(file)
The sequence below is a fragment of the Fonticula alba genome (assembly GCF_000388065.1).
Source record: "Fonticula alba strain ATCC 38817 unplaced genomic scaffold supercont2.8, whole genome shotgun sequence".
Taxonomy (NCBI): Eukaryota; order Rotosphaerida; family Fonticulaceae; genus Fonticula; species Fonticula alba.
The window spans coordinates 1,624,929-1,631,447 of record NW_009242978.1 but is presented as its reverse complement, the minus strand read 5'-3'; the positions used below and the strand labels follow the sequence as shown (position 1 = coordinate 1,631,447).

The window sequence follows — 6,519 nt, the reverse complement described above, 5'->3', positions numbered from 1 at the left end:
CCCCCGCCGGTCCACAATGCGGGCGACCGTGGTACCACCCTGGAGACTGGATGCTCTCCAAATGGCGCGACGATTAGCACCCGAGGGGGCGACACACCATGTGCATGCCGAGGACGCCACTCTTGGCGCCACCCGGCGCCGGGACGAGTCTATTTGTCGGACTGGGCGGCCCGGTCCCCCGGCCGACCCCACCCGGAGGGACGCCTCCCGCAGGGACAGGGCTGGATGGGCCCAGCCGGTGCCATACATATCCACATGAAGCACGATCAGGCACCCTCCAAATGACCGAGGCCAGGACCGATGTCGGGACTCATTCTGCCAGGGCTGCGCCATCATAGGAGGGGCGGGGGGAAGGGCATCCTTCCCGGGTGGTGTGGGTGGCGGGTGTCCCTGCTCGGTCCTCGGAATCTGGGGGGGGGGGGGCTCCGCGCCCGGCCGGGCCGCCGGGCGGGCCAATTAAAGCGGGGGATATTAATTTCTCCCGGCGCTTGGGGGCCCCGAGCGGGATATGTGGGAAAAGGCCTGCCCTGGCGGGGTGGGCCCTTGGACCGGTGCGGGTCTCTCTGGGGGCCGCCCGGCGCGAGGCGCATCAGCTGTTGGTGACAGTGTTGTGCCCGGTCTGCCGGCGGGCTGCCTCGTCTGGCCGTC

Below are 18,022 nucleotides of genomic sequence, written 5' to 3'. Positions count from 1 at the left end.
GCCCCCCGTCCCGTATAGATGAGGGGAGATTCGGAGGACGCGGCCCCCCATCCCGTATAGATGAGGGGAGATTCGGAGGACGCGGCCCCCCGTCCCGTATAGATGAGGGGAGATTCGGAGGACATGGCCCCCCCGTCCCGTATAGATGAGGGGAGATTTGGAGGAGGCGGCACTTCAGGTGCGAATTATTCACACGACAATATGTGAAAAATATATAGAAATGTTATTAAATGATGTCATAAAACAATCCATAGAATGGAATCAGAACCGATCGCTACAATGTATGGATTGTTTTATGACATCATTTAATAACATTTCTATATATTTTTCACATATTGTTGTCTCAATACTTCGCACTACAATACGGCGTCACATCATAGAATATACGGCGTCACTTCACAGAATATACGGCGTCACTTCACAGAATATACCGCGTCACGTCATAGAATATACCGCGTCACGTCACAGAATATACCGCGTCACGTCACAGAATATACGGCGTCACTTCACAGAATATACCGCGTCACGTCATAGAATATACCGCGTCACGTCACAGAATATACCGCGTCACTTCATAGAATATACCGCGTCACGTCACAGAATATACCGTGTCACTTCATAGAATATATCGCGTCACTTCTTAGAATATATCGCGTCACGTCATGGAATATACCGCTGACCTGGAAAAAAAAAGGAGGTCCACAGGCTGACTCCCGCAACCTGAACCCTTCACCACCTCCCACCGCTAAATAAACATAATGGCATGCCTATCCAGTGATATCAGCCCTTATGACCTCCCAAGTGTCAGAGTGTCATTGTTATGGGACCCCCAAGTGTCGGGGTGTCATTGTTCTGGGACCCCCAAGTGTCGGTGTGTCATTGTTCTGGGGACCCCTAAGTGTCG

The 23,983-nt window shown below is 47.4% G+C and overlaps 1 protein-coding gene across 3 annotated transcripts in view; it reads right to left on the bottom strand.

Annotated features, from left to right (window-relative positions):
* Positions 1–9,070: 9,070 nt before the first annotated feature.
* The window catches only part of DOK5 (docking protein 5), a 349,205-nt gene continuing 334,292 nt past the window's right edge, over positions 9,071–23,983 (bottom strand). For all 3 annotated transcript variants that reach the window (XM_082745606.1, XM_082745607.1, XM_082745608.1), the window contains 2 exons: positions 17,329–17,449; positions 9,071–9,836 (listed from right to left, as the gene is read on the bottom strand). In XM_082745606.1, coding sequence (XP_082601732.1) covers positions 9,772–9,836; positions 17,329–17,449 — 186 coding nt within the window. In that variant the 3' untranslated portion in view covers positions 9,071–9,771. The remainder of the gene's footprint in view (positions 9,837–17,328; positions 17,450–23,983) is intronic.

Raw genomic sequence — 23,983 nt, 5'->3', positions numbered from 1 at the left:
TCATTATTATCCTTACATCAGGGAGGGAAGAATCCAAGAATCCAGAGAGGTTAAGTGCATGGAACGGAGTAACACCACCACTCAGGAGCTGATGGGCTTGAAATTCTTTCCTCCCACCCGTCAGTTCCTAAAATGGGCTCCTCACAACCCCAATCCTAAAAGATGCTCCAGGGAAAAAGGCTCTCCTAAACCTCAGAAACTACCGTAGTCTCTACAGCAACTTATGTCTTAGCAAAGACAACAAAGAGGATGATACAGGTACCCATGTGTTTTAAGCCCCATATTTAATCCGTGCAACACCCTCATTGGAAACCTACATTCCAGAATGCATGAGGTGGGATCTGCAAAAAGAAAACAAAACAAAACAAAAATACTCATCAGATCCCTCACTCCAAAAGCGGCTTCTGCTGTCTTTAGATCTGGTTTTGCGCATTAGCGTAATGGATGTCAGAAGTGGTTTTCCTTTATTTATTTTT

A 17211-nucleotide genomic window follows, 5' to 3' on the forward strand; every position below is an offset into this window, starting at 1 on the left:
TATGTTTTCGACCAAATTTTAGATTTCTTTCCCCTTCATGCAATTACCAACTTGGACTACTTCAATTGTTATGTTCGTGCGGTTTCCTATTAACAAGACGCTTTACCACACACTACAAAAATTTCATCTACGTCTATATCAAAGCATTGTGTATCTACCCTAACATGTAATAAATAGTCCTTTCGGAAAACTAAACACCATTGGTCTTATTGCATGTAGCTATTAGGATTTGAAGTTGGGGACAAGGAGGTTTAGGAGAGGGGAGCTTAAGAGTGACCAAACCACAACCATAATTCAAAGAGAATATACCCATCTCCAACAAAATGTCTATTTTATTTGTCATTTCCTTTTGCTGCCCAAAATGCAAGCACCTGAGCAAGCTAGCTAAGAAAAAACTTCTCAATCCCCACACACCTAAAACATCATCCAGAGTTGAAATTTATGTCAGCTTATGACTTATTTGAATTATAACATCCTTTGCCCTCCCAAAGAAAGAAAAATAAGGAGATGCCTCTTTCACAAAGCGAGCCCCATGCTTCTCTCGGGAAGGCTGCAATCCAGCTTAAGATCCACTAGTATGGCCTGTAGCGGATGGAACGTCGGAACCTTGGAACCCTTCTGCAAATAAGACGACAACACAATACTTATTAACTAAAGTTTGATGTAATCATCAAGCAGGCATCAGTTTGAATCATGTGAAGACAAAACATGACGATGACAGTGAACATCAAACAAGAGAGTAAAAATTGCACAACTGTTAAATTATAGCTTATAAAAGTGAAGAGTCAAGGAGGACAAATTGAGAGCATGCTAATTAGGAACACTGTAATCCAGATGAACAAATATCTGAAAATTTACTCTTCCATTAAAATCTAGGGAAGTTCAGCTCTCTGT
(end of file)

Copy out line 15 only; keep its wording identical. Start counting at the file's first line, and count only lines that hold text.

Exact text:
A 17211-nucleotide genomic window follows, 5' to 3' on the forward strand; every position below is an offset into this window, starting at 1 on the left: